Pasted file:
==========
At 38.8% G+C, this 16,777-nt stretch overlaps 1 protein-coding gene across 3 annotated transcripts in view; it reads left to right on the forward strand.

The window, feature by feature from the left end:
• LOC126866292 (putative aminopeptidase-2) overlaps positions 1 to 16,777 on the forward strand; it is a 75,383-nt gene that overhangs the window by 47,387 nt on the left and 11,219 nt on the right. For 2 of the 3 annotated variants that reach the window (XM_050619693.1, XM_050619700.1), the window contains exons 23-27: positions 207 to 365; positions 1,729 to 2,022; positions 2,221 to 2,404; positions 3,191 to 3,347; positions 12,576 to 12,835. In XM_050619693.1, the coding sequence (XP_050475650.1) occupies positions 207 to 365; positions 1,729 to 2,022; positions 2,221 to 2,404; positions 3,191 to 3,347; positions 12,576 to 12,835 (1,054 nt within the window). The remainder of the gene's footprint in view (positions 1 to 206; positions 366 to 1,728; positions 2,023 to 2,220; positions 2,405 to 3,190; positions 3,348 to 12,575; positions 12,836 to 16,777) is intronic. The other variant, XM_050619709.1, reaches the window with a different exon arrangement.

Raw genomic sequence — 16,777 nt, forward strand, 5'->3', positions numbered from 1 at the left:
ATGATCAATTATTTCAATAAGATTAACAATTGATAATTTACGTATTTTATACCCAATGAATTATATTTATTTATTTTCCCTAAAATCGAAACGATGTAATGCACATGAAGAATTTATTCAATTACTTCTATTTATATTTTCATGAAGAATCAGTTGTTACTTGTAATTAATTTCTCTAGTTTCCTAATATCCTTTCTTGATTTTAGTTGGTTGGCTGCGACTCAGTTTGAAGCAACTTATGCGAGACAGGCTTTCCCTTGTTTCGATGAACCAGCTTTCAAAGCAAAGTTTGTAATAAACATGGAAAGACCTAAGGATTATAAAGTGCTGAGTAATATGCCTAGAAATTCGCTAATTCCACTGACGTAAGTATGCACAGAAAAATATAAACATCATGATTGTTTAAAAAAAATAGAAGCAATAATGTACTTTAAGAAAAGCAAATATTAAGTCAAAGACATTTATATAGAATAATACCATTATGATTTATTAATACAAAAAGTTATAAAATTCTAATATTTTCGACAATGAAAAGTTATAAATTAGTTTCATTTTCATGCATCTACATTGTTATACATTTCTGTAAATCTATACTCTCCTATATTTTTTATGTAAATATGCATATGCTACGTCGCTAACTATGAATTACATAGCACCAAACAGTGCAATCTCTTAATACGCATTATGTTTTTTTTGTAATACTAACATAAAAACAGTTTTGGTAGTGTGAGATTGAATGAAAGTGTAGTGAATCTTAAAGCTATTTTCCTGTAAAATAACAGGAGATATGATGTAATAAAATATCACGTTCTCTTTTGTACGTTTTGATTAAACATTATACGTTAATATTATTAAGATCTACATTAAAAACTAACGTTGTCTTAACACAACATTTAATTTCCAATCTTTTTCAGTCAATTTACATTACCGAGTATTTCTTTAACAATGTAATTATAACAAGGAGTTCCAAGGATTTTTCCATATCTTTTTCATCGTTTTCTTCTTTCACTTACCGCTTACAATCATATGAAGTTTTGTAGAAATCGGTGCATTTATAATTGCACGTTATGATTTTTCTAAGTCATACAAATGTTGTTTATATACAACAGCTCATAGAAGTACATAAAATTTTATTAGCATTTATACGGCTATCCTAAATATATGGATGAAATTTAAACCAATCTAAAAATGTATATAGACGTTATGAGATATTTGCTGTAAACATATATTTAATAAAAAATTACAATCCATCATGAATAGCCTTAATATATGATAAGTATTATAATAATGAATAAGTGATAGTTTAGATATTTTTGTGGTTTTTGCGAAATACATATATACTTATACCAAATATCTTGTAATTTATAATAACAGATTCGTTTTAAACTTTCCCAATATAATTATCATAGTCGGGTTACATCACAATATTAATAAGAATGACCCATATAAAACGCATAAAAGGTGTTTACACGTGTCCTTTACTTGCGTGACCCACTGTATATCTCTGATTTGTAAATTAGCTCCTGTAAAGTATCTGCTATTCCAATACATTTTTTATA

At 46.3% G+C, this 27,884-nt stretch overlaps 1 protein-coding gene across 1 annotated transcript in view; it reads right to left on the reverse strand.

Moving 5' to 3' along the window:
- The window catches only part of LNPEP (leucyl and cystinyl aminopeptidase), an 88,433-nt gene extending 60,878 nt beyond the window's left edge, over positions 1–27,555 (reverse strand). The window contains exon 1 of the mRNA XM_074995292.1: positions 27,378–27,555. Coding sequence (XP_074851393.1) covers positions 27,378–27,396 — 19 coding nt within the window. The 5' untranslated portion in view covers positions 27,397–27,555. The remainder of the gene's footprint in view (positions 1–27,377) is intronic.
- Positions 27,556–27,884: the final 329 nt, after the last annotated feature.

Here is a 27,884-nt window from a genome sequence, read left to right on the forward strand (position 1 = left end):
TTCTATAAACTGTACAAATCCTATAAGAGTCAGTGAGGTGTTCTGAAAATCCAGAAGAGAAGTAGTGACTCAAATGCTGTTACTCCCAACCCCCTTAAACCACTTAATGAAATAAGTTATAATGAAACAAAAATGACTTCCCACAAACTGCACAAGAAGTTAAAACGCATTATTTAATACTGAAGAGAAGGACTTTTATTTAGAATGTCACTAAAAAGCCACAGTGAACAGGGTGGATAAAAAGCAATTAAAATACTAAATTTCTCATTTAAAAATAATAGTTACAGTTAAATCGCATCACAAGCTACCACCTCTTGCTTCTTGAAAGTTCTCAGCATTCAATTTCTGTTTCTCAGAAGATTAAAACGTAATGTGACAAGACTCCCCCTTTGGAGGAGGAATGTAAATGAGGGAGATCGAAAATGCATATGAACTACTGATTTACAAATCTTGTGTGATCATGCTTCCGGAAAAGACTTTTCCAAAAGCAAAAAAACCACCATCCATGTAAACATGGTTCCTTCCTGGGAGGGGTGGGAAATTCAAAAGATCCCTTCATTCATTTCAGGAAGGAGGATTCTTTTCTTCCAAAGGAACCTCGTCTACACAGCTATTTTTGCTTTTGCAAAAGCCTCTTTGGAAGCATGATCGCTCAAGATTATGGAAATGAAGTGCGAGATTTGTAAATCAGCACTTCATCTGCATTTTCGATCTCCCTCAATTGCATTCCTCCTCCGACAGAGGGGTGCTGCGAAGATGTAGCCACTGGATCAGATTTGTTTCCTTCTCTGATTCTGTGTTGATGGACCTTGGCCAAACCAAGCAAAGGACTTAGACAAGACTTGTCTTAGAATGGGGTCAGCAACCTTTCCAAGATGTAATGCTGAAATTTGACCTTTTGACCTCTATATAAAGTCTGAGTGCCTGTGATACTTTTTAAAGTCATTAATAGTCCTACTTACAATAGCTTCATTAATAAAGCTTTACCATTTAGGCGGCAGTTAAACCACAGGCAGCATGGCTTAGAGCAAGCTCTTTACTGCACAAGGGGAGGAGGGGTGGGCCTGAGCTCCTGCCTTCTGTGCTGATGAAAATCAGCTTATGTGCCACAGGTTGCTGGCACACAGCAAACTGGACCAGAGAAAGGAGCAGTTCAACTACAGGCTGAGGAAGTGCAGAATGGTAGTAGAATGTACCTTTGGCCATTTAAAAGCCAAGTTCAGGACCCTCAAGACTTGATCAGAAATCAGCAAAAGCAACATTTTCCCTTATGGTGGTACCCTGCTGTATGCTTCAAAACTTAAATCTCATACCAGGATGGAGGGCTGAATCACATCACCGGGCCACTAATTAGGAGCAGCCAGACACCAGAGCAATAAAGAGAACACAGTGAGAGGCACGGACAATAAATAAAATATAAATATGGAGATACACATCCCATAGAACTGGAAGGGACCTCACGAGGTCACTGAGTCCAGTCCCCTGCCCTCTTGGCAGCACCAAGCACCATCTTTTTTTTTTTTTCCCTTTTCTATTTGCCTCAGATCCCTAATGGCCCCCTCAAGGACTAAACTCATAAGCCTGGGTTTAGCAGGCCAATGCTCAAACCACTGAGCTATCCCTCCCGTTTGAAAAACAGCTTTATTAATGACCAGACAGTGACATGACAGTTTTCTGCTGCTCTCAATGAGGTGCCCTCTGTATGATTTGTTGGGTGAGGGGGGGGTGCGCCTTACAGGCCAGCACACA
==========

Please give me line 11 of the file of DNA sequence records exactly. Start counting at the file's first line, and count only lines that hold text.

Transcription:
TTCTATAAACTGTACAAATCCTATAAGAGTCAGTGAGGTGTTCTGAAAATCCAGAAGAGAAGTAGTGACTCAAATGCTGTTACTCCCAACCCCCTTAAACCACTTAATGAAATAAGTTATAATGAAACAAAAATGACTTCCCACAAACTGCACAAGAAGTTAAAACGCATTATTTAATACTGAAGAGAAGGACTTTTATTTAGAATGTCACTAAAAAGCCACAGTGAACAGGGTGGATAAAAAGCAATTAAAATACTAAATTTCTCATTTAAAAATAATAGTTACAGTTAAATCGCATCACAAGCTACCACCTCTTGCTTCTTGAAAGTTCTCAGCATTCAATTTCTGTTTCTCAGAAGATTAAAACGTAATGTGACAAGACTCCCCCTTTGGAGGAGGAATGTAAATGAGGGAGATCGAAAATGCATATGAACTACTGATTTACAAATCTTGTGTGATCATGCTTCCGGAAAAGACTTTTCCAAAAGCAAAAAAACCACCATCCATGTAAACATGGTTCCTTCCTGGGAGGGGTGGGAAATTCAAAAGATCCCTTCATTCATTTCAGGAAGGAGGATTCTTTTCTTCCAAAGGAACCTCGTCTACACAGCTATTTTTGCTTTTGCAAAAGCCTCTTTGGAAGCATGATCGCTCAAGATTATGGAAATGAAGTGCGAGATTTGTAAATCAGCACTTCATCTGCATTTTCGATCTCCCTCAATTGCATTCCTCCTCCGACAGAGGGGTGCTGCGAAGATGTAGCCACTGGATCAGATTTGTTTCCTTCTCTGATTCTGTGTTGATGGACCTTGGCCAAACCAAGCAAAGGACTTAGACAAGACTTGTCTTAGAATGGGGTCAGCAACCTTTCCAAGATGTAATGCTGAAATTTGACCTTTTGACCTCTATATAAAGTCTGAGTGCCTGTGATACTTTTTAAAGTCATTAATAGTCCTACTTACAATAGCTTCATTAATAAAGCTTTACCATTTAGGCGGCAGTTAAACCACAGGCAGCATGGCTTAGAGCAAGCTCTTTACTGCACAAGGGGAGGAGGGGTGGGCCTGAGCTCCTGCCTTCTGTGCTGATGAAAATCAGCTTATGTGCCACAGGTTGCTGGCACACAGCAAACTGGACCAGAGAAAGGAGCAGTTCAACTACAGGCTGAGGAAGTGCAGAATGGTAGTAGAATGTACCTTTGGCCATTTAAAAGCCAAGTTCAGGACCCTCAAGACTTGATCAGAAATCAGCAAAAGCAACATTTTCCCTTATGGTGGTACCCTGCTGTATGCTTCAAAACTTAAATCTCATACCAGGATGGAGGGCTGAATCACATCACCGGGCCACTAATTAGGAGCAGCCAGACACCAGAGCAATAAAGAGAACACAGTGAGAGGCACGGACAATAAATAAAATATAAATATGGAGATACACATCCCATAGAACTGGAAGGGACCTCACGAGGTCACTGAGTCCAGTCCCCTGCCCTCTTGGCAGCACCAAGCACCATCTTTTTTTTTTTTTCCCTTTTCTATTTGCCTCAGATCCCTAATGGCCCCCTCAAGGACTAAACTCATAAGCCTGGGTTTAGCAGGCCAATGCTCAAACCACTGAGCTATCCCTCCCGTTTGAAAAACAGCTTTATTAATGACCAGACAGTGACATGACAGTTTTCTGCTGCTCTCAATGAGGTGCCCTCTGTATGATTTGTTGGGTGAGGGGGGGGTGCGCCTTACAGGCCAGCACACA